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Sustainable ambitions for offshore wind support

New company, new vessels, and new industry standards. Integrated Wind Solutions (IWS) aims to rewrite the rules for offshore wind support, launching a dedicated organization with tailor-made vessels offering unique operability, efficiency and environmental pedigree.

Christopher Andersen Heidenreich is struggling not to use the phrase “game changer”. “I think the word is overused, but these really are like nothing else in the industry,” the COO of IWS comments, referring to two “walk to work” commissioning service operation vessels (CSOVs) just ordered from China Merchants Industry (CMI), Hong Kong.

“They have been designed from a blank sheet of paper specifically to carry out their specialized functions in the optimal, most energy-efficient and safest way. Their operability is second to none and their environmental profile outstanding. “I give up,” he says, sitting back from the screen with a shrug and widening smile. “Okay, okay … they’re game changers.”

Renewable energy growth demands offshore wind support

When Integrated Wind Solutions launched its business in February the news sent a gust of excitement through the offshore wind segment. One factor was its origin – spawning from Norway’s Awilco, already a respected shipowner in segments including tankers, offshore oil service and car carriers – while the other related to its aim to build a portfolio of services covering the entire wind farm life cycle. 

The ambition was crystal clear, but so was the perceived opportunity. “As society transitions towards renewables there’s huge potential within offshore wind,” says Heidenreich, who, having been a founding director of Fred. Olsen Windcarrier in 2008, knows his subject inside out. He points to the fact that the EU alone is planning to increase production capacity from around 12 GW today to more than 300 GW by 2050 in its bid for climate neutrality.  

“That development means we now have larger and larger vessels installing larger and larger turbines, but not a fleet capable of servicing them with the efficiency, cost control and year-round operability they demand. “And that’s where we come in.”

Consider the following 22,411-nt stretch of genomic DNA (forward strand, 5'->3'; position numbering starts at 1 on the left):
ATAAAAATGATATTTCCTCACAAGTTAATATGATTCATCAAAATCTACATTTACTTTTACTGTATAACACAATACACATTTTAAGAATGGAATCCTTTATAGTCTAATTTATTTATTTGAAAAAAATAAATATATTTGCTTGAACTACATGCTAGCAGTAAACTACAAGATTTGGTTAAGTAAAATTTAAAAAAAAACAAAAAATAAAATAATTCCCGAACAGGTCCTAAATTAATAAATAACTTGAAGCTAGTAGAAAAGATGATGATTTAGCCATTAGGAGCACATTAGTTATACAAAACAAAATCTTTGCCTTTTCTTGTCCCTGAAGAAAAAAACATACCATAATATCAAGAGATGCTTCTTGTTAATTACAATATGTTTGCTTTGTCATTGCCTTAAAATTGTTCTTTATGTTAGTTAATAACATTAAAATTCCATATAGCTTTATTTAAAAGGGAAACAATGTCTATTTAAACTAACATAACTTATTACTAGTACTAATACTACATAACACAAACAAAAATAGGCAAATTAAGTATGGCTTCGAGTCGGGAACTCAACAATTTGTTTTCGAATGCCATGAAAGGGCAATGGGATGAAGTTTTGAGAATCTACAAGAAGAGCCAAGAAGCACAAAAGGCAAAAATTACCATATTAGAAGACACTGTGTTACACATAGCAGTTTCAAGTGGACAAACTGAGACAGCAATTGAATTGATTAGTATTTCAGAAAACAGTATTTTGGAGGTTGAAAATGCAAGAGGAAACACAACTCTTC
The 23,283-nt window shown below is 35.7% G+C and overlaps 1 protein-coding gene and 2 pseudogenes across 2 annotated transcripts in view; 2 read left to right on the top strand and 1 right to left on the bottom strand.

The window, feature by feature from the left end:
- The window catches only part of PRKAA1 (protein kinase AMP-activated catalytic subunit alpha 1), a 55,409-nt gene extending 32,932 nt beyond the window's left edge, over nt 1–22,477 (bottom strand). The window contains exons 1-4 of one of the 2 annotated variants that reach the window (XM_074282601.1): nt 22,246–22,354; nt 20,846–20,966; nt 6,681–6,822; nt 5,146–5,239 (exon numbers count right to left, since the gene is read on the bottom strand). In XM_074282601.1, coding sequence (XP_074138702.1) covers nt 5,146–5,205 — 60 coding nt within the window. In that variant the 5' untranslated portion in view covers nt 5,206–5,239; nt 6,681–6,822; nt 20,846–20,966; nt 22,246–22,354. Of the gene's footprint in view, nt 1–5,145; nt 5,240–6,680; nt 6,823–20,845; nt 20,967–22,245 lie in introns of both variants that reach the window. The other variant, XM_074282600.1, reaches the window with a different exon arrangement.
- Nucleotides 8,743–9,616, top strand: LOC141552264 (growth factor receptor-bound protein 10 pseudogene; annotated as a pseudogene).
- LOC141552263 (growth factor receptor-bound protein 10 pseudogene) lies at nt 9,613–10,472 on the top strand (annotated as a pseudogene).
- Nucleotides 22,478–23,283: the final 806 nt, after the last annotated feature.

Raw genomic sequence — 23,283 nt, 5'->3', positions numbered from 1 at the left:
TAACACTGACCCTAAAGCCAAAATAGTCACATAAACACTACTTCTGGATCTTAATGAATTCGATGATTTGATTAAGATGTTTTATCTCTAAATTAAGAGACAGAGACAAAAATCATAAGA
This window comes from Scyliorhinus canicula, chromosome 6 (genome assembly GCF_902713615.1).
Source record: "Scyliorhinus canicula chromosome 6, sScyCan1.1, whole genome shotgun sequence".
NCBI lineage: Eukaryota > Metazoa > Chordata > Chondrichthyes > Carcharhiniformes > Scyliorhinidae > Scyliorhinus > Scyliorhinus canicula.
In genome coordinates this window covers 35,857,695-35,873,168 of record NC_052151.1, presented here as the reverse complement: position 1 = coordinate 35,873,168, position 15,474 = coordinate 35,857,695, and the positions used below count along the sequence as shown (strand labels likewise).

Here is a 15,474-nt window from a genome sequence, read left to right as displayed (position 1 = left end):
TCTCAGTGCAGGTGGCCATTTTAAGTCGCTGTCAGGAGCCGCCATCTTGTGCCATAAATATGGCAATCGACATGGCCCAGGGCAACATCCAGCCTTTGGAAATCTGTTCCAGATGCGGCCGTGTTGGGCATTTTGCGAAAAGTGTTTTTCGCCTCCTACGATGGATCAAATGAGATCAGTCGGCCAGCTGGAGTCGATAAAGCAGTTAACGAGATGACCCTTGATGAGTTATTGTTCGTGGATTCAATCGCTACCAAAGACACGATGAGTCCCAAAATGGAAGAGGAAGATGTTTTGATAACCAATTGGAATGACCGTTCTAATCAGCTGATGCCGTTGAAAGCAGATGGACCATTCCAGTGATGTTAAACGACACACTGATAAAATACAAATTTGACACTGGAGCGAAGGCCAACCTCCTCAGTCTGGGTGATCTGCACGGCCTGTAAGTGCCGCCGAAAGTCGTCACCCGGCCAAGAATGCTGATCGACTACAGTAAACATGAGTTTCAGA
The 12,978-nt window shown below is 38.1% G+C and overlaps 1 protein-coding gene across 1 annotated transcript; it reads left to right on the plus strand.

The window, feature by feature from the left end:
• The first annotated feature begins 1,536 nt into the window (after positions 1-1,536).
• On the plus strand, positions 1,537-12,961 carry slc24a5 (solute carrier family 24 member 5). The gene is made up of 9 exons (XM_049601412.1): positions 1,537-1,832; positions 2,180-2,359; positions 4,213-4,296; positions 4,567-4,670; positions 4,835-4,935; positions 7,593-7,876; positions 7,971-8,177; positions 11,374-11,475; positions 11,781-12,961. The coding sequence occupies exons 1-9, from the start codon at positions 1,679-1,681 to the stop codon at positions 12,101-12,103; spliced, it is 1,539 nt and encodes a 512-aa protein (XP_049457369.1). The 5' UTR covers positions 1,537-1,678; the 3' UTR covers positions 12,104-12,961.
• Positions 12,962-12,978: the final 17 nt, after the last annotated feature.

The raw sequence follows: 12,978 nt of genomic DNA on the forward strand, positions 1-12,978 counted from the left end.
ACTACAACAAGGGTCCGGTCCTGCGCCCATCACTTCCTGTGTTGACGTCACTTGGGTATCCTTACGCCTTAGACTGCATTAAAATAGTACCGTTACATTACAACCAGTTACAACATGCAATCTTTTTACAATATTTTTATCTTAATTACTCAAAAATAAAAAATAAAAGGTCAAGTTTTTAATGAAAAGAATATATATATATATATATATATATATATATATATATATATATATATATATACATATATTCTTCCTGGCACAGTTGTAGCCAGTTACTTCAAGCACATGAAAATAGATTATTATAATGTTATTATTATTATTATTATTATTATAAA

Partnering for a best-in-class vessel paradigm

A new entry into a new business area has given Heidenreich and the team the chance to build a new breed of vessel – one tailor-made to perform for wind clients in demanding environments, with operations defined by safety, reliability and sustainability. The past year has been spent working with trusted partners to create that paradigm.

“We chose vendors that were best in class to produce a best-in-class vessel,” he says. “By the time they launch in Q1 and Q2 2023 (there’s also an option for another four with the yard), they’ll hit a growth market eager for a new standard of operation, providing a strong foundation for our ambitious growth plans.”

As society transitions towards renewables there’s huge potential within offshore wind, we now have larger and larger vessels installing larger and larger turbines, but not a fleet capable of servicing them with the efficiency, cost control and year-round operability they demand. And that’s where we come in.
Christopher Andersen Heidenreich Chief Operating Officer , Integrated Wind Solutions

So, what is meant by a new standard for CSOVs?

Exact specifications of the 90 m long, 19 m wide KONGSBERG-designed vessels remain under wraps, but Heidenreich reveals that a “breakthrough hull design” and “novel thruster configuration” are central to providing unique operability. To illustrate this, IWS studies forecast a stunning operability of 98% in the challenging environment of the UK’s Dogger Bank wind farm. The very latest 3D motion compensated crane (capable of handling loads of five tonnes) and motion compensated gangway, both from MacGregor, consolidate this performance, ensuring safe transfer of cargo and personnel in the most demanding conditions. In addition, safeguarding the environment is a central focus. This, Heidenreich says, is something of a “no-brainer”, pointing to the fact that the clients IWS will serve are in the renewables arena and will increasingly request zero-emissions service vessels.